As the Charter of Medina illustrates, for a collaborative resolution, the parties in a dispute must team up and empower each other in order to find the most creative solution that best satisfies all parties. They work on implementing a plan that identifies the roles of each party and commits to positive outcomes for all. Due to the cooperative nature of the process, the parties have more resources, more diversity in ideas, and more social support for the problem solving work involved (Coleman & Deutsch, 2006). Furthermore, cooperation brings greater group productivity, more favorable interpersonal relations, better psychological health, and higher self-esteem (Deutsch, 2006). There are no losers in this process, and everybody wins.

    You may question the applicability of collaborative dispute resolution and win-win results. They may sound too idealistic, and because we live in an increasingly materialistic, self-centered, and egoistic culture, not realistic for our current world. People tend to be under the control of their carnal selves, ignore the needs of the others, or even take it to the point of dehumanizing the other, especially during stressful situations. Emotions such as anger and humiliation may take over common sense, and may make it very difficult to be constructive. Therefore, contention may seem inevitable.

    However, as human beings, we have the gift of conscience that can help us defeat our carnal selves and attain win-win results, regardless of the extent of the conflict. The voice of our conscience would encourage us to listen with empathy, and to respect the basic human needs of the other party, regardless of who we are dealing with. It would encourage us to be patient, tolerant, and loving. Our conscience, in a sense, can act as the “inner” neutral third party that can remind us of the basic tenets of humanity (Ury, 1999, cited in Moix, 2006). All major faiths share the virtues of compassion, love, tolerance, respect for human dignity, and value the sacredness of human life; all these things also relate to the development of our conscience. These common values have contributed to the international human rights standards, ethical norms, and humanitarian laws, as well as the philosophy and practice of peacemaking (Moix, 2006). Emphasizing such spiritual teachings for the good of mankind in general, regardless of religion or ethnicity, is crucial when aspirations consume people, and drive them to commit atrocities. In this respect, interfaith dialogue can help strengthen the possibility of constructive resolutions. If disputes grow and turn into conflicts involving atrocities, faith leaders can act as the “outer” neutral third parties to mediate and remind people to draw on their faiths rather than their emotions. Especially, if the leaders engage in a strong interfaith dialogue network that they can mobilize; many disputes involving people of multiple faiths can be eliminated before they can grow, whether these disputes are at the interpersonal or intergroup level. Examples of successful peace building through interfaith dialogue exist around the conflict regions of the world. Consider the collective action and advocacy in the Philippines, Sri Lanka, and Israel – Palestine (Abu-Nimer, 2008), as well as in Turkey, through the efforts of Journalists and Writers Foundation.

    Essentially, if the parties in a dispute can use the power of collaborative problem solving to produce beneficial alternatives for all, they can attain the creative atmosphere to expand the range of alternatives for positive change and growth (Coleman & Deutsch, 2006).With authenticity, respect, and love, the parties can easily attain constructive resolution, and there is chance to reach the optimal solution where positive outcomes – such as strengthening relationships, and improving psychological health and productivity – are prevalent, as opposed to feelings of distress, resentment, and alienation resulting from other alternatives (Bolton, 1986).

    In sum, if the parties in a dispute can approach the resolution process with positive intentions, they are more likely to achieve collaborative problem solving which will produce beneficial alternatives for all. In parallel with the philosophy of Yunus Emre (the 13th century Sufi master) who once said, “We love the Created because of the Creator,” the key is to start with love and tolerance by prioritizing human well-being. If we can use the power of our “inner” neutral third parties, difficult problems and disputes are likely to resolve naturally.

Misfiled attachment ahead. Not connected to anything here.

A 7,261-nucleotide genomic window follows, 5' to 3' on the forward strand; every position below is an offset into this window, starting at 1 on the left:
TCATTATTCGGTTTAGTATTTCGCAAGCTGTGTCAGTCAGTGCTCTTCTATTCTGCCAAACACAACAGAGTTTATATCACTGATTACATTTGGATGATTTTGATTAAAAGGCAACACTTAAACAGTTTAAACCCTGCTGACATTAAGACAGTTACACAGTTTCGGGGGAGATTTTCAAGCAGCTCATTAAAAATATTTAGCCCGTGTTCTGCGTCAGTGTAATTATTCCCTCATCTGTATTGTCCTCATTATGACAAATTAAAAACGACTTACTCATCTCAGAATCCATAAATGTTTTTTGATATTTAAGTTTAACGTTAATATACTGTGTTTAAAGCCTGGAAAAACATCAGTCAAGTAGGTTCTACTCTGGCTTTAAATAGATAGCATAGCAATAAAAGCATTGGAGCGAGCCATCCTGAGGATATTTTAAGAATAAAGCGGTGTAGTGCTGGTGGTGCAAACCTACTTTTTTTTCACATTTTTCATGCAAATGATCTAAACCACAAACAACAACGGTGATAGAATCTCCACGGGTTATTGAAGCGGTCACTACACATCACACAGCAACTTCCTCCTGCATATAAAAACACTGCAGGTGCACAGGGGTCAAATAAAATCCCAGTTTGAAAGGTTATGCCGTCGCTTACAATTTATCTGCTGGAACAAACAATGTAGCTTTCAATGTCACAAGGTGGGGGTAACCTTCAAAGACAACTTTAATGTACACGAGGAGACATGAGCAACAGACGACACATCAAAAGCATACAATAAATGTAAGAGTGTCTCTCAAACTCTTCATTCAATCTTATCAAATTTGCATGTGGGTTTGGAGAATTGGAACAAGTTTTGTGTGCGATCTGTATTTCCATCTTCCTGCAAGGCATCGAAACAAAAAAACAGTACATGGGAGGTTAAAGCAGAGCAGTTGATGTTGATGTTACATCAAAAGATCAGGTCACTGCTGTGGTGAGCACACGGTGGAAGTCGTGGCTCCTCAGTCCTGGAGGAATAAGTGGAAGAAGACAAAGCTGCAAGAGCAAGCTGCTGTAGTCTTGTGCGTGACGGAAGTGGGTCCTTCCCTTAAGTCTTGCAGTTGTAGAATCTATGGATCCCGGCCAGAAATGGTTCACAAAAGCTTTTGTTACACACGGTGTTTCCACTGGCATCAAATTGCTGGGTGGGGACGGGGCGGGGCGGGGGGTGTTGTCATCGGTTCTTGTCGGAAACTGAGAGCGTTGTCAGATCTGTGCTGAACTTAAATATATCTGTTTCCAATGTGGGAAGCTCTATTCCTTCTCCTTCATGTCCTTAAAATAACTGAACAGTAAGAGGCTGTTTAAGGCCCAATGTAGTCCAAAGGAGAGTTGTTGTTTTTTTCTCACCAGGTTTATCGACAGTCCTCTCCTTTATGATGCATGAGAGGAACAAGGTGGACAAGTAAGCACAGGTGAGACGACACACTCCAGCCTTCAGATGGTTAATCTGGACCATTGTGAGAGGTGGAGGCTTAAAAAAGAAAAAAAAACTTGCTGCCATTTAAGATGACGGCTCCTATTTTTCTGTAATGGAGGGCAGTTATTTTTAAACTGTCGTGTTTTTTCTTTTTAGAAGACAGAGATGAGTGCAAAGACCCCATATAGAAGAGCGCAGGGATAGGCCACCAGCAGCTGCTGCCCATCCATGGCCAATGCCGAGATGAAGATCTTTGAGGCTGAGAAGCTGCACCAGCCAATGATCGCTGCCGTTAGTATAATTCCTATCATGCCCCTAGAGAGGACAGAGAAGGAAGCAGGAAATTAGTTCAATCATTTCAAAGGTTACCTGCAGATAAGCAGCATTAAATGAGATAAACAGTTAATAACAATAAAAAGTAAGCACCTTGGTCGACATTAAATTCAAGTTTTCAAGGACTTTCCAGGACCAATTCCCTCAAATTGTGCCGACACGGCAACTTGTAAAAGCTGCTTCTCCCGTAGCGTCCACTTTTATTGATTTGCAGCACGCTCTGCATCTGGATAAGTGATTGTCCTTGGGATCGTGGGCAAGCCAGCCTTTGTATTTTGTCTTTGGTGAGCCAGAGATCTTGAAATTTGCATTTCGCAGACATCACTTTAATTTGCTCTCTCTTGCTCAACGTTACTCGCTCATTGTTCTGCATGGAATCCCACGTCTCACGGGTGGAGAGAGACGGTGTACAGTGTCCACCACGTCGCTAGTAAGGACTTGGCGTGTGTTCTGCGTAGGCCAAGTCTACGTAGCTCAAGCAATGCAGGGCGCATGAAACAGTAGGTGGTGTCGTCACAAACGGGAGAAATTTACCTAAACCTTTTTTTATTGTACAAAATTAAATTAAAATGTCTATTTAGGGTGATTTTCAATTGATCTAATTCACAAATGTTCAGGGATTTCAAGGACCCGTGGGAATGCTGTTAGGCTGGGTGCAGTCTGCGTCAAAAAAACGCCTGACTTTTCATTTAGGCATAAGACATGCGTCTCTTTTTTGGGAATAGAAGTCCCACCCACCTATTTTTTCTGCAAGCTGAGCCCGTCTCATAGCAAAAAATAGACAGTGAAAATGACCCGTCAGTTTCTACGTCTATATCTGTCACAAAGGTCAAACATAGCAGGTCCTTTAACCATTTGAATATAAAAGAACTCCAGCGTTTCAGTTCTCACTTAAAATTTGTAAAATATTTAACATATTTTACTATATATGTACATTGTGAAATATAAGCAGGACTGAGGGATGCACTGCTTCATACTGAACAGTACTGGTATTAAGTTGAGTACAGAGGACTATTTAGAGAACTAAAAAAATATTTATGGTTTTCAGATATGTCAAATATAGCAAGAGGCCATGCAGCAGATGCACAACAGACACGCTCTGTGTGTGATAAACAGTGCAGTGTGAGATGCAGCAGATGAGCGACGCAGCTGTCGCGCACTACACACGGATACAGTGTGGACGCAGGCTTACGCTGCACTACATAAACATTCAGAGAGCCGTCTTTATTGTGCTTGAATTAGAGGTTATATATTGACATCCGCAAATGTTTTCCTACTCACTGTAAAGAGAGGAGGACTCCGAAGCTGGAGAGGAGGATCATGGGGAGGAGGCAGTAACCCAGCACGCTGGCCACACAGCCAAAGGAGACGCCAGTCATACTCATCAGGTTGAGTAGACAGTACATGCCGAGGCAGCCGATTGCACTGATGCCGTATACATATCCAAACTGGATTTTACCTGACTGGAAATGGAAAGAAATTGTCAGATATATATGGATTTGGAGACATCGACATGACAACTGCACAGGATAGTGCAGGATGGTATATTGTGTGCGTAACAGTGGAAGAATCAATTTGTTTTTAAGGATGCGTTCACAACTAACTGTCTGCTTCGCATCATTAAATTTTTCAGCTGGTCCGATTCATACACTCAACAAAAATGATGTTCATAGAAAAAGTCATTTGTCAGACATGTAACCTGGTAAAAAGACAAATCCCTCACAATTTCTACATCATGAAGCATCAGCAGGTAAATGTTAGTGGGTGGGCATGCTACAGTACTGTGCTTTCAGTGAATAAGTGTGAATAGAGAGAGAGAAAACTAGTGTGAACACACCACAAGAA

Alptekin Kavi is an electrical engineer and designs computer chips at a high-technology company. He lives in Superior, Colorado.

    Abu-Nimer, M. (2000-2001). A framework for nonviolence and peacebuilding in Islam. Journal of Law and Religion, 15(1/2), 217-265.
    Abu-Nimer, M. (2008). The role of religious peacebuilding in traumatized societies. In Hart, B. (Ed.), Peacebuilding in traumatized societies (pp. 239-257). The United States of America: University Press of America.
    Bolton, R. (1986). People skills (pp. 232-257), New York: Simon & Schuster Inc. (Original work published 1979).
    Coleman, P. T. (2006). Power and conflict. In M. Deutsch, P. T. Coleman, & E. C. Marcus. (Eds.), The handbook of conflict resolution: Theory and practice (pp. 120-143). San Francisco: Jossey-Bass A Wiley Imprint
    Coleman, P. T., & Deutsch, M. (2006). Some guidelines for developing a creative approach to conflict. In M. Deutsch, P. T. Coleman, & E. C. Marcus (Eds.), The handbook of conflict resolution: Theory and practice (pp. 402-413). San Francisco: Jossey-Bass A Wiley Imprint.
    Deutsch, M. (2006). Cooperation and competition. In M. Deutsch, P. T. Coleman, & E. C. Marcus (Eds.), The handbook of conflict resolution: Theory and practice (pp. 23-42). San Francisco: Jossey-Bass A Wiley Imprint.
    Fisher, R., Ury, W., & Patton, B. (Ed.). (1991). Getting to yes. New York: Penguin Books. (Original work published in 1981).
    Moix, B. (2006). Matters of faith: Religion, conflict, and conflict resolution. In M. Deutsch, P. T. Coleman, & E. C. Marcus (Eds.), The handbook of conflict resolution: Theory and practice (pp. 582-601). San Francisco: Jossey-Bass A Wiley Imprint.
    Nursi, S. The Rays from Risale-i Nur collection, (pp. 19). Retrieved from
    Saritoprak, Z. (2010). Fethullah Gulen’s theology of peacebuilding. In Esposito, J. L., & Yilmaz, I. (Eds.), Islam and peacebuilding (pp. 169-187). New York: Blue Dome Press.
    Satha-Anand, C. "Three Prophets' Nonviolent Actions: Case Stories from the Lives of the Buddha, Jesus and Muhammad." In Chaiwat Satha-Anand and Michael True (eds.), The Frontiers of Nonviolence. Honolulu: International Peace Research Association, 1998.
    Ury, W. Getting to Peace: Transforming Conflict at Home, at Work, and in the World. New York: Penguin, 1999.


    comments powered by Disqus